The key point here is that any serious company with an online strategy needs to pay attention to the needs, goals and cultural background of its own users to rise above the average.
Generic solutions can hardly be as effective as those that back up their human-centered design with relevant context and constant user testing and feedback.
Of course it is not only the sales pitch that needs to be leveled up, we also need to change the way we think about design.
There have been visionary minds out there who anticipated this change long before. More than 10 years ago Steve Jobs said this about design:
“Most people make the mistake of thinking design is what it looks like. People think it’s this veneer – that the designers are handed this box and told, ‘Make it look good!’ That’s not what we think design is. It’s not just what it looks like and feels like. Design is how it works.”
If we think about Apple’s incredible success during the last decade we must say that Jobs knew something. Apple’s products attract people because they are designed with a focus on the needs of their users.
The UX first approach suggests that how things work should always come before how they look, and it’s always your users who can tell the best if something is working for them or not.
The most important thing in understanding how user-centered design works is that users are not like you, not like your client, not like your family or friends. Every online product has its specific target group with specific behaviour patterns and needs.
When you think about the efficiency of your design you need to think about someone who knows absolutely nothing about your product which is probably the hardest part of the design process, as designers and clients usually have a great knowledge about their own product, service or goals.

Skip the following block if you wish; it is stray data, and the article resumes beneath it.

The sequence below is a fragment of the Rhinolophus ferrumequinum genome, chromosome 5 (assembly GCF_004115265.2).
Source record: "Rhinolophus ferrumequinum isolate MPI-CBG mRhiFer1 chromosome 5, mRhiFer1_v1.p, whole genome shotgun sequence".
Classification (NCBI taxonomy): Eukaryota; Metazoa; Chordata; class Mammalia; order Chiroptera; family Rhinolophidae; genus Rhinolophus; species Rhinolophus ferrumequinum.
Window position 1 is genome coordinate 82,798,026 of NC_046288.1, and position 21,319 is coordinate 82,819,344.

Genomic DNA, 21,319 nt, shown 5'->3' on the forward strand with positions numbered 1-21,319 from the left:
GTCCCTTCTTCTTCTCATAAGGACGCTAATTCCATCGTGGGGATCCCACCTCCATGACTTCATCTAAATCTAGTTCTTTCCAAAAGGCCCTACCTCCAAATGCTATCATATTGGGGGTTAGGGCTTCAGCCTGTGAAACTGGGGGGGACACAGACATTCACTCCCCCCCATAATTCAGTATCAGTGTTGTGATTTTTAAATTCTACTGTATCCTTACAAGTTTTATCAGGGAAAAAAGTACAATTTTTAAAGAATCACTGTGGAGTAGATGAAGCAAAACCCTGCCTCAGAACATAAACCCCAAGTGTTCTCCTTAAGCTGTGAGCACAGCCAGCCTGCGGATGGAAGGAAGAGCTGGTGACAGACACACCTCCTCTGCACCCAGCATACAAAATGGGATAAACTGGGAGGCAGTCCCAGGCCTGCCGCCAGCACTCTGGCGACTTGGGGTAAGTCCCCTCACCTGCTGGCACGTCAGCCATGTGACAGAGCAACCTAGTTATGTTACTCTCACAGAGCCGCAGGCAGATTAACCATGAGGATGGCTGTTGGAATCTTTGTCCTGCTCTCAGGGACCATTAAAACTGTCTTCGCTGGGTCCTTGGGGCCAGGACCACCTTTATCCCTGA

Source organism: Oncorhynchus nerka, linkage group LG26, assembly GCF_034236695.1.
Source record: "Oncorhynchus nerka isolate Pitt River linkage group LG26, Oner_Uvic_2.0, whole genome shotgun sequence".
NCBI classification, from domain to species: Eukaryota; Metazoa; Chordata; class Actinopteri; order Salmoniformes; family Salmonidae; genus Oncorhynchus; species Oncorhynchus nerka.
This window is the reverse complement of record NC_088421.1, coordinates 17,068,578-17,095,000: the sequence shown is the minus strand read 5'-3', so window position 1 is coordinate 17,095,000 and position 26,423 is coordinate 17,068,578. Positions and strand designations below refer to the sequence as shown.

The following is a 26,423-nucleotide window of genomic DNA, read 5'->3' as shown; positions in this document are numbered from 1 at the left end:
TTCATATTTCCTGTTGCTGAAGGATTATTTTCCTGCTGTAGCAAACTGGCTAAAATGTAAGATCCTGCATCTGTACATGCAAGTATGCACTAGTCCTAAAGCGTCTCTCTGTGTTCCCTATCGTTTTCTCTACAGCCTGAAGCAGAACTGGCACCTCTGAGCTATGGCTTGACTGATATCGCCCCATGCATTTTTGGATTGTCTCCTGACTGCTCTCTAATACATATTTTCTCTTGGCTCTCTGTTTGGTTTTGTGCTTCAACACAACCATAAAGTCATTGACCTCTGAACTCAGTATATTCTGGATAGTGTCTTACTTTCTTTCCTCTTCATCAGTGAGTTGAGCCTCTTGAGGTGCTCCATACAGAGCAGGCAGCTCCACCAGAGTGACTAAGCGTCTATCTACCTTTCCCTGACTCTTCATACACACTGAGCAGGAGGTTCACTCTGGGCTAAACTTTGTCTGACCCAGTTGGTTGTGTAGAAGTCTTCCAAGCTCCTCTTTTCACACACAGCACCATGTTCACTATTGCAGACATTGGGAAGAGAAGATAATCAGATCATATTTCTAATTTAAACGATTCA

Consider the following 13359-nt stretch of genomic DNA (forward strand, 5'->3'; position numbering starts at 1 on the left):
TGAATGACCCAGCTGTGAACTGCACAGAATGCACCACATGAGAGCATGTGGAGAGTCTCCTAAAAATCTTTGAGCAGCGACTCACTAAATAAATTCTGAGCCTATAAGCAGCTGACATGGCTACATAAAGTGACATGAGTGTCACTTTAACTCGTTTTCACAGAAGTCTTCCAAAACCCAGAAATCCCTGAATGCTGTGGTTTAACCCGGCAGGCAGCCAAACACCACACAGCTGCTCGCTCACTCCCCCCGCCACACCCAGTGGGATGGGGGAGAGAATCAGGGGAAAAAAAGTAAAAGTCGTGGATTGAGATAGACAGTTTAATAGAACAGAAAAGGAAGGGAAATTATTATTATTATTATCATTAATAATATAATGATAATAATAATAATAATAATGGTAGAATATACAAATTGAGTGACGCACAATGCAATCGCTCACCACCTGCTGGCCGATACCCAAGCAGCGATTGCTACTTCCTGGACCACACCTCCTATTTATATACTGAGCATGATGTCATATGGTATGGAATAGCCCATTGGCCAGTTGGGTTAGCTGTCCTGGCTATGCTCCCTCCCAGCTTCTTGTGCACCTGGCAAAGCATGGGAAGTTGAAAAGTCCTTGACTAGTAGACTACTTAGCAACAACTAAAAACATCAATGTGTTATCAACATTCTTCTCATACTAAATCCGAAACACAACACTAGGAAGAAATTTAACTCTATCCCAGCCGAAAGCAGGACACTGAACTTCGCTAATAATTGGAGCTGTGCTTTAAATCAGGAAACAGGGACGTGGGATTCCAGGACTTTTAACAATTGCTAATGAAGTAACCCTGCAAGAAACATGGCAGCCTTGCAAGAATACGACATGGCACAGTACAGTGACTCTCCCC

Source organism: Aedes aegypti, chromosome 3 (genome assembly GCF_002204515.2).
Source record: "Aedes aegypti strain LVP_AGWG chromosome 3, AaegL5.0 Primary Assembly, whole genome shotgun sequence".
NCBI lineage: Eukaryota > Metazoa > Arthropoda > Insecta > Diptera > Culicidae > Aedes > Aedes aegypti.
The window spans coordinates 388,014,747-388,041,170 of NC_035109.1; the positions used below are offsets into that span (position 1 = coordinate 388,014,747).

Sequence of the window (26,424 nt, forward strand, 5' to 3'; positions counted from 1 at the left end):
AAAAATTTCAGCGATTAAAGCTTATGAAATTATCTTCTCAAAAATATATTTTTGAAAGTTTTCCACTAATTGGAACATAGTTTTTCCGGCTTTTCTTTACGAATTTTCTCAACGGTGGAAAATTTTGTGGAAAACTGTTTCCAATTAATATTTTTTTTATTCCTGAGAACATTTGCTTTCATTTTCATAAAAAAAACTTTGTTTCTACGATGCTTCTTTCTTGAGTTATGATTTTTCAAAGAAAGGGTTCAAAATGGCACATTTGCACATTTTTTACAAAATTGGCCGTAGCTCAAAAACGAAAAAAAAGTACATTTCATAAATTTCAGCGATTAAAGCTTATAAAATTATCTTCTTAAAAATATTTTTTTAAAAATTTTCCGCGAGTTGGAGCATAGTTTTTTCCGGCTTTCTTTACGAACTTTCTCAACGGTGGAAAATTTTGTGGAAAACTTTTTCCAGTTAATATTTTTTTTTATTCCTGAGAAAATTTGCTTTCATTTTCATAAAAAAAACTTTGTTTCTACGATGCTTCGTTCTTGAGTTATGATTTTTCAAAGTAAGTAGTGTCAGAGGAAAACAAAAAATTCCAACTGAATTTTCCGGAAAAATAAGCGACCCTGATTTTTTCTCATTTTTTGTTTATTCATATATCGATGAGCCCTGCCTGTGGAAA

You also have to prepare yourself for the sad truth: the visitors of the site you design not only have little to no knowledge about the product, but many of them don’t really care about it.
A significant number of users just arrive from a somewhat related Google search or via an incoming link, but in fact the percentage of the really determined visitor is pretty small. You have to persuade them to stay. You have to engage them in the first ten seconds, otherwise they will simply jump to the next site.
To persuade them you need to deeply understand them, their goals and needs. Good analytics can do a lot for you, but good analytics always have to be followed by efficient experience design backed up by constant user testing. One thing’s for sure, shiny buttons, glossy elements won’t keep them on your site. However they can complement well a smart user experience strategy.
People also tend not to like thinking too much, in plain words, they eat what you serve them. Most of your visitors don’t make optimal choices but they make the easiest one. So they won’t dig up your site for content that would interest them.
That’s why it’s essential to know what to put on your home page over the fold and on other important spots. Thorough research of the target audience, usability tests and a deep understanding of human psychology help you understand how to structure the site the best way – in a way that serves users the best and provide the most conversions to your client.
User experience and the ways of interaction need to be planned first to make the website a communication channel that can compete with mobile apps and other new technologies.
Visual design has its place in the next step in this more complex design strategy, and visual elements need to be built in a way that complements the user experience design. The great news is that this wider approach requires even more creativity than ever.
Designers who can move towards experience design will always be in need as the online landscape becomes more and more competitive.